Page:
No matter what the big market clubs do, the fact remains that Billy Beane changed baseball forever. His tedious attention to detail and emphasis on sabermetrics helped the Oakland A's hang tough with the Yankees in the first half of the decade, while usually carrying a payroll a third that of the Bombers.
Under Beane's watch, the A's assembled the 1-2-3 punch of the decade: Mark Mulder, Tim Hudson, and Barry Zito. The three went 261-131 in their time with the A's.
Though Jason Giambi would leave after 2001, the team would benefit from the continued excellence of Eric Chavez and Miguel Tejada. Oakland served as a rehabilitation base for sluggers like Frank Thomas and Milton Bradley as well.
Since bowing out to the Tigers in the 2006 ALCS, the team has not done much. However, Beane is still working his magic, as the A's head into the next decade with one of the deepest farm systems in the league.
If a new wave of A's greats can emerge from that system, the good times will return to Northern California.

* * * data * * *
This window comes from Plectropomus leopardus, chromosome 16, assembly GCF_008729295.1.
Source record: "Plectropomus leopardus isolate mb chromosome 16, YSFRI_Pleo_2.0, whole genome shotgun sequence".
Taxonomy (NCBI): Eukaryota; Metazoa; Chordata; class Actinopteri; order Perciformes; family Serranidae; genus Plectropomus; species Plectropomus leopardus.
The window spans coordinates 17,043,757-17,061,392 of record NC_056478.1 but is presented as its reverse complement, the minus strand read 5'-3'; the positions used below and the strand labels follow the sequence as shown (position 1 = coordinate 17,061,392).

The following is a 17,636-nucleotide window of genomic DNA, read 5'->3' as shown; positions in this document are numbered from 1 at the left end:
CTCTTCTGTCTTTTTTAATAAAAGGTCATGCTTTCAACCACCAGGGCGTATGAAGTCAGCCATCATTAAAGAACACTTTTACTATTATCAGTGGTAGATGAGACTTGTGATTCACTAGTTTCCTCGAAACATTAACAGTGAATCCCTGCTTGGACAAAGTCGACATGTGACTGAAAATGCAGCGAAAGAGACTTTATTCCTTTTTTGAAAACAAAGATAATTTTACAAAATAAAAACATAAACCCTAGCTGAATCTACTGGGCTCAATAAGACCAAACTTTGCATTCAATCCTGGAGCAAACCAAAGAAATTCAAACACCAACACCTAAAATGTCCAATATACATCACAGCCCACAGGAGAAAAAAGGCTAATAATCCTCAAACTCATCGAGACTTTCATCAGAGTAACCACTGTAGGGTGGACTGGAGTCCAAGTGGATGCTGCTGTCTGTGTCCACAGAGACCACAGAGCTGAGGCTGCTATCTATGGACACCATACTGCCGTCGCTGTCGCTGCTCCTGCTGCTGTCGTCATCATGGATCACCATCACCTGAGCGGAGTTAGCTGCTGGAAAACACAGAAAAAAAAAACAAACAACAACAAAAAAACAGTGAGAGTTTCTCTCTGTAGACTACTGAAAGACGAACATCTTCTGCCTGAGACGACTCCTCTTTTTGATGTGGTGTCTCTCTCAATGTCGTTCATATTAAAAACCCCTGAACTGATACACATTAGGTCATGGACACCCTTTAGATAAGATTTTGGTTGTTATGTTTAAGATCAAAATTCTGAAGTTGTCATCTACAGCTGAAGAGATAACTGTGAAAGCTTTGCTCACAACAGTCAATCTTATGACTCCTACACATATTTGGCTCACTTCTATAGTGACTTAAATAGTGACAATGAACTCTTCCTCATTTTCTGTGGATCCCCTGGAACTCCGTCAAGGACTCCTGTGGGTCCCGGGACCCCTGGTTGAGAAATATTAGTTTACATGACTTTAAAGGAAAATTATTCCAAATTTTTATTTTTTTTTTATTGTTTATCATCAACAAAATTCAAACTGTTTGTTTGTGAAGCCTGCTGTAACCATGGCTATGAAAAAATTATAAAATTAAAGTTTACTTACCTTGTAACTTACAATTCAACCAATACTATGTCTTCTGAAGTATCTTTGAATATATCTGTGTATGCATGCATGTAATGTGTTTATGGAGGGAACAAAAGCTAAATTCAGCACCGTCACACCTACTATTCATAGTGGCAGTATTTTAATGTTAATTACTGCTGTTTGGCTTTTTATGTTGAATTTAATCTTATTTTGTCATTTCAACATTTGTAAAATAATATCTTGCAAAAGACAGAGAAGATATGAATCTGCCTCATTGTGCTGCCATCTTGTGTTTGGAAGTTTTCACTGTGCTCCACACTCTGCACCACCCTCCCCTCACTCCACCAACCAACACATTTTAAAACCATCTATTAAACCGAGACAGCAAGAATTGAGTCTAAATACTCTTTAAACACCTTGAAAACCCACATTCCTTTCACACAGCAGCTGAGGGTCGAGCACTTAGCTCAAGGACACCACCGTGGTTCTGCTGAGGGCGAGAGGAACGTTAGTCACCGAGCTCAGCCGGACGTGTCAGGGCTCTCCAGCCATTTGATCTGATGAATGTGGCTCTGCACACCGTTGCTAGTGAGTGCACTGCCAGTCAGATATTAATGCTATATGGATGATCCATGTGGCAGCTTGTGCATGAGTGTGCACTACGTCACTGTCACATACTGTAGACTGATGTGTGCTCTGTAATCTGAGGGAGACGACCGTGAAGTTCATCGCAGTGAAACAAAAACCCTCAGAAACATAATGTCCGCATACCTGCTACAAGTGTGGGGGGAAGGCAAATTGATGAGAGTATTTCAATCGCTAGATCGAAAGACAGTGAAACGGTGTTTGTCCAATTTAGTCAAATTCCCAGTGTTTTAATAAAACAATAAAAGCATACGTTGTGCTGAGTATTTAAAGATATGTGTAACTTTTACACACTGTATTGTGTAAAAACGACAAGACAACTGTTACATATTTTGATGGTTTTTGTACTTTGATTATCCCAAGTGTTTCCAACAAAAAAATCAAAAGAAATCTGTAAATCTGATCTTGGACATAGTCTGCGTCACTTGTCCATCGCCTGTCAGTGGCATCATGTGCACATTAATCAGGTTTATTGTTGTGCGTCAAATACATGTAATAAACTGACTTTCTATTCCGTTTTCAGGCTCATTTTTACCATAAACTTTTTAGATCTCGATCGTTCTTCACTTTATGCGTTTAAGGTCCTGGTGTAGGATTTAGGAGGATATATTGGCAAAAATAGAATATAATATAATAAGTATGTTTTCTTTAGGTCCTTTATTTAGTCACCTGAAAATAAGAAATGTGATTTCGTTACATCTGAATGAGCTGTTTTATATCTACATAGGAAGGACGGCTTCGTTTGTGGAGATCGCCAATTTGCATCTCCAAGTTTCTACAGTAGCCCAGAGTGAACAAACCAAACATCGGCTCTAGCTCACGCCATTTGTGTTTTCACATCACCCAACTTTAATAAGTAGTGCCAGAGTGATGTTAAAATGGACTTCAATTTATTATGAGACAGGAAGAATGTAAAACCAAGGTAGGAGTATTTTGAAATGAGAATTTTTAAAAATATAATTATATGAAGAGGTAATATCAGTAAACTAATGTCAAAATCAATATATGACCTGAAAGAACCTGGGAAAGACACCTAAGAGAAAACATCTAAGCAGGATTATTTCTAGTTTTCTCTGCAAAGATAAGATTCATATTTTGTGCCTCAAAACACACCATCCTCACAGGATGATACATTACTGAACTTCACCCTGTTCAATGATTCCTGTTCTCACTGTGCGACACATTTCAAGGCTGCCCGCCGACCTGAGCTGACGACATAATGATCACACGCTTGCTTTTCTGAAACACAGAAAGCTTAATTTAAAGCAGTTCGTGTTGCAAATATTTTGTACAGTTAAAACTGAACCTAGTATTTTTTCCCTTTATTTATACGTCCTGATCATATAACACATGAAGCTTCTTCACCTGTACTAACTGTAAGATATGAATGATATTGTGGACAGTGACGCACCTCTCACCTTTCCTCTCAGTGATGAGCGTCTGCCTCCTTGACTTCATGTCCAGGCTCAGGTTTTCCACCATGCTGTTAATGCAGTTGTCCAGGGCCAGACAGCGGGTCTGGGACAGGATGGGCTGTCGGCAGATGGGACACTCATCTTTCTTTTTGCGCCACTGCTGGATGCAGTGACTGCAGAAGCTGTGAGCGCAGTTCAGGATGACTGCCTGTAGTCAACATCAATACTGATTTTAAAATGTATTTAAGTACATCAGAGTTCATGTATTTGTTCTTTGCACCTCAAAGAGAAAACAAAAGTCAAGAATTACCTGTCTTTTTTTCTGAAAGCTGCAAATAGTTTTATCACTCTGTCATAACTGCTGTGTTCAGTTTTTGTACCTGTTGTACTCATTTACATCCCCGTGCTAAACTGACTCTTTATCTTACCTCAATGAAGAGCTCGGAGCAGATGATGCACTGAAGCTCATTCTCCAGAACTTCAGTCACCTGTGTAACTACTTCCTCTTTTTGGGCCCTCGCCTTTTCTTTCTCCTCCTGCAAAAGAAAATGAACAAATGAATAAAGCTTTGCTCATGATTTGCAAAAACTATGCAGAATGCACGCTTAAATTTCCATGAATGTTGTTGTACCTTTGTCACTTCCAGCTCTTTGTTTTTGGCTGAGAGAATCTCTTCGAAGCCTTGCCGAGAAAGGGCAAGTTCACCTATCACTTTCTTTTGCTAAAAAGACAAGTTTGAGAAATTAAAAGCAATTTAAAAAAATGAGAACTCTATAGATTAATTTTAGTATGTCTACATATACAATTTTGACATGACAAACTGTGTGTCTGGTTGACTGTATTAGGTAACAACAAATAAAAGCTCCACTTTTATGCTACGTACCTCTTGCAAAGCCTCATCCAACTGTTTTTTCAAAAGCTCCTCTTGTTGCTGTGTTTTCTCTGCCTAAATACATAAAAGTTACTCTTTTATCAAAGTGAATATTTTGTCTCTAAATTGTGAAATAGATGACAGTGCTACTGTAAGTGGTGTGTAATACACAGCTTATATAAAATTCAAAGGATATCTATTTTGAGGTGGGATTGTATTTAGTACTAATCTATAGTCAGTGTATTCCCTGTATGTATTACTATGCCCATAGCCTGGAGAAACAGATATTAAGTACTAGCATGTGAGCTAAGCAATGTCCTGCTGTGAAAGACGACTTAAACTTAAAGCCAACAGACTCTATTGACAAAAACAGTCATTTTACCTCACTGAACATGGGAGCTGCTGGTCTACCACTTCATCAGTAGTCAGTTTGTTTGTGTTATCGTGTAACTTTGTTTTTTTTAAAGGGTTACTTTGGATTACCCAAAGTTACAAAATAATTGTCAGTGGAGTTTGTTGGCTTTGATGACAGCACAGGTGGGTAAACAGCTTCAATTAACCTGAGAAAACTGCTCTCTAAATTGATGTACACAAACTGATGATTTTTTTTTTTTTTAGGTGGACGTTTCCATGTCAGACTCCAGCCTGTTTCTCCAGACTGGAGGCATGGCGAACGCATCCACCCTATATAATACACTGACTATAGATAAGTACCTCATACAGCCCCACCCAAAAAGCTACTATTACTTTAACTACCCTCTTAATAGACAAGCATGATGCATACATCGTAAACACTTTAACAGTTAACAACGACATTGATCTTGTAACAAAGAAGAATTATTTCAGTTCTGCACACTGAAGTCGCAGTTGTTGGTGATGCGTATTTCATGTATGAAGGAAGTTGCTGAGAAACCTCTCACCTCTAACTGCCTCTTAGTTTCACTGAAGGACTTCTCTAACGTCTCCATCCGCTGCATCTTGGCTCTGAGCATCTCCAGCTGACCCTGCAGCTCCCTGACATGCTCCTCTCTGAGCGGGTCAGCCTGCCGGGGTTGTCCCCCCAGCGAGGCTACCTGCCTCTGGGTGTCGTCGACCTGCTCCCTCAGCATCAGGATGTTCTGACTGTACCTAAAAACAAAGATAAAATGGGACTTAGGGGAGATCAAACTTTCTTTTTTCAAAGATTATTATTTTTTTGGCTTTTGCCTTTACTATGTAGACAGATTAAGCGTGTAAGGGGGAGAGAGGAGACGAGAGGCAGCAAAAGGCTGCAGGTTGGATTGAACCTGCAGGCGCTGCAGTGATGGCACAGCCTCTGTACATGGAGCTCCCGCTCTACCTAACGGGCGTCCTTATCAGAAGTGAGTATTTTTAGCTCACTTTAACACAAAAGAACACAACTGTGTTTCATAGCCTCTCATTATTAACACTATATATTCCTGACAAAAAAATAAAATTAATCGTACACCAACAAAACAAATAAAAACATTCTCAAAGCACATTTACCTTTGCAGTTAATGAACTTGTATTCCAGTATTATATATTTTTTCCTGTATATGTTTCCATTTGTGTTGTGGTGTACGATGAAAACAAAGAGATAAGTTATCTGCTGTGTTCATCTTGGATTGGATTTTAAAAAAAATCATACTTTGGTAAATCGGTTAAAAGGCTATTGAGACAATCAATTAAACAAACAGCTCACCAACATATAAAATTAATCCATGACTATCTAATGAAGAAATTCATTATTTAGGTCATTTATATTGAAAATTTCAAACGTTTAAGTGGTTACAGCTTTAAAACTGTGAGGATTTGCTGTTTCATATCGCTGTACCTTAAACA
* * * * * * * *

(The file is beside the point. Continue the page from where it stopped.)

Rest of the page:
Now if they could just move out of that God-awful stadium.
Average Record This Decade: 85-77
Best Finish: Won 2008 World Series vs. Tampa
Important Players: Chase Utley, Ryan Howard, Cole Hamels, Jimmy Rollins, Brad Lidge, Pat Burrell, Bobby Abreu, Randy Wolf
I believe it was former Phillies beat writer Jayson Stark who said that no team in baseball changed its image more this decade than the Phillies. I don't agree with that, but this team has drastically changed its identity for the better.
Since losing their 10,000th game in franchise history (the first team in pro sports to achieve the dubious honor), it's hard to think of too much that's gone wrong for the Phils since.